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Pizza Pizza Royalty Corp. is tempting investors with a big dividend yield and an impressive one-day rally from its recent lows. But is that enough to offset weak quarterly sales and well-heeled competition from the likes of Domino’s Pizza Inc.?

Pizza Pizza’s third-quarter results, released on Tuesday after markets closed, didn’t exactly point to pizza dominance.

Profit declined to 21 cents a share, down from 22 cents in the same period last year. Same store sales, or sales at restaurants open for more than one year, declined 0.8 per cent, continuing a dismal trend.

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Yet Derek Lessard, an analyst at TD Securities, upgraded his recommendation on the stock to a “buy” on Wednesday, noting that sales appear to be stabilizing after a steeper decline of 3.3 per cent in the prior quarter.

“These were not great results (and still below potential); however, they were improved results, highlighted by a broad based stabilization of same store sales,” Mr. Lessard said in a note.

The shares rebounded 6.1 per cent to $9 on Wednesday, halting a demoralizing decline of more than 50 per cent since May, 2017.

For anyone who has been waiting for a rebound, this is a promising start. However, the backdrop remains troublesome for the franchise operation, which takes a cut of sales from its 655 Pizza Pizza restaurants (mostly located in Ontario) and 112 Pizza 73 restaurants.

Yes, the dividend yield reached a high of about 10 per cent recently, thanks to the falling share price. But keep in mind that the monthly payout hasn’t risen since mid-2016, the longest stretch without an increase since the financial crisis.

What’s more, the dividend payout ratio is 106 per cent, year to date. That’s above the company’s target of 100 per cent and means that Pizza Pizza must dip into its reserves to fund the cash distribution. In other words, forget about a dividend hike until sales improve.

But Pizza Pizza is struggling. Same store sales have fallen 1.4 per cent so far this year.

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The problem, as management sees it, relates to Ontario’s higher minimum wage, which rose from $11.60 an hour to $14 an hour at the start of 2018. Rising labour costs pushed Pizza Pizza to raise prices on its menu items, which discouraged customer traffic.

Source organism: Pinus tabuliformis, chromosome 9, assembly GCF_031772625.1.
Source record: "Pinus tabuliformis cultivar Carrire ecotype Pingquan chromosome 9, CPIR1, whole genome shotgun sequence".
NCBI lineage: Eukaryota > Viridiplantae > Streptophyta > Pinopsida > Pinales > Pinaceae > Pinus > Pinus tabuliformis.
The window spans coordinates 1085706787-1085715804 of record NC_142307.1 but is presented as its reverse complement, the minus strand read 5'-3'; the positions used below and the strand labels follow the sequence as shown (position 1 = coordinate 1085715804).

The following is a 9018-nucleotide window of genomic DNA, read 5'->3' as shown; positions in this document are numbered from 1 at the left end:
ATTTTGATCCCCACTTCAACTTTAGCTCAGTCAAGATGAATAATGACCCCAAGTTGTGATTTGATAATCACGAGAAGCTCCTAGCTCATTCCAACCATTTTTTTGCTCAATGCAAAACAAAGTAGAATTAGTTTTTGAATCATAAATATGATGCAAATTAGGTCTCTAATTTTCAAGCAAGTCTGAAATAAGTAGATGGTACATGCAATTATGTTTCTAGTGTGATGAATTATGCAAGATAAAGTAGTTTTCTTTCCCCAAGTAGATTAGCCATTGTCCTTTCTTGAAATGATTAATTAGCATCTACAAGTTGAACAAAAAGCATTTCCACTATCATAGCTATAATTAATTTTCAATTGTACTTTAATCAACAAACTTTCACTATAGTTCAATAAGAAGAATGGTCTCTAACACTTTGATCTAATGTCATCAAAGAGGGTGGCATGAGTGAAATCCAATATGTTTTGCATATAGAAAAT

That’s not the only problem Pizza Pizza faces. Its declining fortunes coincide with the rise of Domino’s – a U.S.-based pizza chain that has been dazzling investors.

In its third quarter results, released in mid-October, U.S. same store sales rose 6.3 per cent. Revenue increased 22.1 per cent and profit surged 49.2 per cent. Its largely franchised store count grew to 15,354, up 920 stores over the previous four quarters.

Canada is an important part of this growth. At the end of 2017, Domino’s operated 472 restaurants here, marking an increase of 70 restaurants, or 17.4 per cent, since 2015. By comparison, Pizza Pizza has expanded by just 21 restaurants, or 2.8 per cent, over the same two-year period.

Pizza Pizza isn’t the only restaurant chain struggling to grow. Pizza Hut, owned by Yum Brands alongside KFC and Taco Bell, reported that its global same store sales fell 1 per cent year-over-year.

But Yum Brands is spending big bucks to revitalize the Pizza Hut brand, partly by aligning its marketing with professional sports leagues. It has the heft to do so: Yum Brands generated profit of US$454-million on sales of nearly US$1.4-billion in the third quarter alone.

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This raises the question of how Pizza Pizza – tiny, next to some of its global competitors – is going to fight back.

The modest improvement in its third-quarter results and the encouraging pop in its share price on Wednesday suggests that some investors are willing to bet that Pizza Pizza has what it takes to make a comeback. Be warned, though: These are early days.

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